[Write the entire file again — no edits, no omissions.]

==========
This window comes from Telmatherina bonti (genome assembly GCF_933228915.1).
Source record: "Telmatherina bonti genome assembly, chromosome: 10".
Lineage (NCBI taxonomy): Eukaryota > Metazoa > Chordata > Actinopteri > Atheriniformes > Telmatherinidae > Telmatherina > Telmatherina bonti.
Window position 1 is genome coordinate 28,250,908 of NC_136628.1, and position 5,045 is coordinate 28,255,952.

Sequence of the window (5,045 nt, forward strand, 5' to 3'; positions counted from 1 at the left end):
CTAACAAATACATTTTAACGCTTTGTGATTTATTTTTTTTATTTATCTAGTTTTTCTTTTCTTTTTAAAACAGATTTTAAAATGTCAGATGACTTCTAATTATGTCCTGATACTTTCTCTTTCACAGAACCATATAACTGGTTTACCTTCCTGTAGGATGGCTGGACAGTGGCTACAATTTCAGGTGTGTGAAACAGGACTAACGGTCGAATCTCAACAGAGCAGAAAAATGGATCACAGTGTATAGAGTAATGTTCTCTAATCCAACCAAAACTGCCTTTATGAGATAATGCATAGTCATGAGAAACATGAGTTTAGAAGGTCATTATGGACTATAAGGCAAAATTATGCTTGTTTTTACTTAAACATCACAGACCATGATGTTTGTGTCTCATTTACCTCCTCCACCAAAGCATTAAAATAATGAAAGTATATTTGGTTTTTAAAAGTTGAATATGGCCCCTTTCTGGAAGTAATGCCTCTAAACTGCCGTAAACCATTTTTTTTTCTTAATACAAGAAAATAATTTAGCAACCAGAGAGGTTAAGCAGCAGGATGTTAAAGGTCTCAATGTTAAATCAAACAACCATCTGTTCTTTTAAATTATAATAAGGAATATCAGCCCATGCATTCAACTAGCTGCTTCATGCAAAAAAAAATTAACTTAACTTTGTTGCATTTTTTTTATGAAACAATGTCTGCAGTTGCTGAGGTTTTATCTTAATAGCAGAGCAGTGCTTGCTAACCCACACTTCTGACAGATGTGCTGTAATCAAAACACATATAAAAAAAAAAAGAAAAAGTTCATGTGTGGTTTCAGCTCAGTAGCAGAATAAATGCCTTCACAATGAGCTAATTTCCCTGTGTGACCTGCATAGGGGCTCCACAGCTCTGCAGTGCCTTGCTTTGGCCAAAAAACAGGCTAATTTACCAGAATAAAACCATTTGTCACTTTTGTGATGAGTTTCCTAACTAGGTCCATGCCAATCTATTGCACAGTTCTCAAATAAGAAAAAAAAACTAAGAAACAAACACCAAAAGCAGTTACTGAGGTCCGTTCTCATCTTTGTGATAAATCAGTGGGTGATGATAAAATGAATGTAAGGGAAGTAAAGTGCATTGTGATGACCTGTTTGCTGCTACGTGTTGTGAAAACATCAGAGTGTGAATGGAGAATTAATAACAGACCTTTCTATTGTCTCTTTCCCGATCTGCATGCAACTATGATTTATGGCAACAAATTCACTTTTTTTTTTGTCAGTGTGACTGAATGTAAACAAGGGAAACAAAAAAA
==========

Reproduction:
This window comes from Telmatherina bonti (genome assembly GCF_933228915.1).
Source record: "Telmatherina bonti genome assembly, chromosome: 10".
Lineage (NCBI taxonomy): Eukaryota > Metazoa > Chordata > Actinopteri > Atheriniformes > Telmatherinidae > Telmatherina > Telmatherina bonti.
Window position 1 is genome coordinate 28,250,908 of NC_136628.1, and position 5,045 is coordinate 28,255,952.

Sequence of the window (5,045 nt, forward strand, 5' to 3'; positions counted from 1 at the left end):
CTAACAAATACATTTTAACGCTTTGTGATTTATTTTTTTTATTTATCTAGTTTTTCTTTTCTTTTTAAAACAGATTTTAAAATGTCAGATGACTTCTAATTATGTCCTGATACTTTCTCTTTCACAGAACCATATAACTGGTTTACCTTCCTGTAGGATGGCTGGACAGTGGCTACAATTTCAGGTGTGTGAAACAGGACTAACGGTCGAATCTCAACAGAGCAGAAAAATGGATCACAGTGTATAGAGTAATGTTCTCTAATCCAACCAAAACTGCCTTTATGAGATAATGCATAGTCATGAGAAACATGAGTTTAGAAGGTCATTATGGACTATAAGGCAAAATTATGCTTGTTTTTACTTAAACATCACAGACCATGATGTTTGTGTCTCATTTACCTCCTCCACCAAAGCATTAAAATAATGAAAGTATATTTGGTTTTTAAAAGTTGAATATGGCCCCTTTCTGGAAGTAATGCCTCTAAACTGCCGTAAACCATTTTTTTTTCTTAATACAAGAAAATAATTTAGCAACCAGAGAGGTTAAGCAGCAGGATGTTAAAGGTCTCAATGTTAAATCAAACAACCATCTGTTCTTTTAAATTATAATAAGGAATATCAGCCCATGCATTCAACTAGCTGCTTCATGCAAAAAAAAATTAACTTAACTTTGTTGCATTTTTTTTATGAAACAATGTCTGCAGTTGCTGAGGTTTTATCTTAATAGCAGAGCAGTGCTTGCTAACCCACACTTCTGACAGATGTGCTGTAATCAAAACACATATAAAAAAAAAAAGAAAAAGTTCATGTGTGGTTTCAGCTCAGTAGCAGAATAAATGCCTTCACAATGAGCTAATTTCCCTGTGTGACCTGCATAGGGGCTCCACAGCTCTGCAGTGCCTTGCTTTGGCCAAAAAACAGGCTAATTTACCAGAATAAAACCATTTGTCACTTTTGTGATGAGTTTCCTAACTAGGTCCATGCCAATCTATTGCACAGTTCTCAAATAAGAAAAAAAAACTAAGAAACAAACACCAAAAGCAGTTACTGAGGTCCGTTCTCATCTTTGTGATAAATCAGTGGGTGATGATAAAATGAATGTAAGGGAAGTAAAGTGCATTGTGATGACCTGTTTGCTGCTACGTGTTGTGAAAACATCAGAGTGTGAATGGAGAATTAATAACAGACCTTTCTATTGTCTCTTTCCCGATCTGCATGCAACTATGATTTATGGCAACAAATTCACTTTTTTTTTTGTCAGTGTGACTGAATGTAAACAAGGGAAACAAAAAAA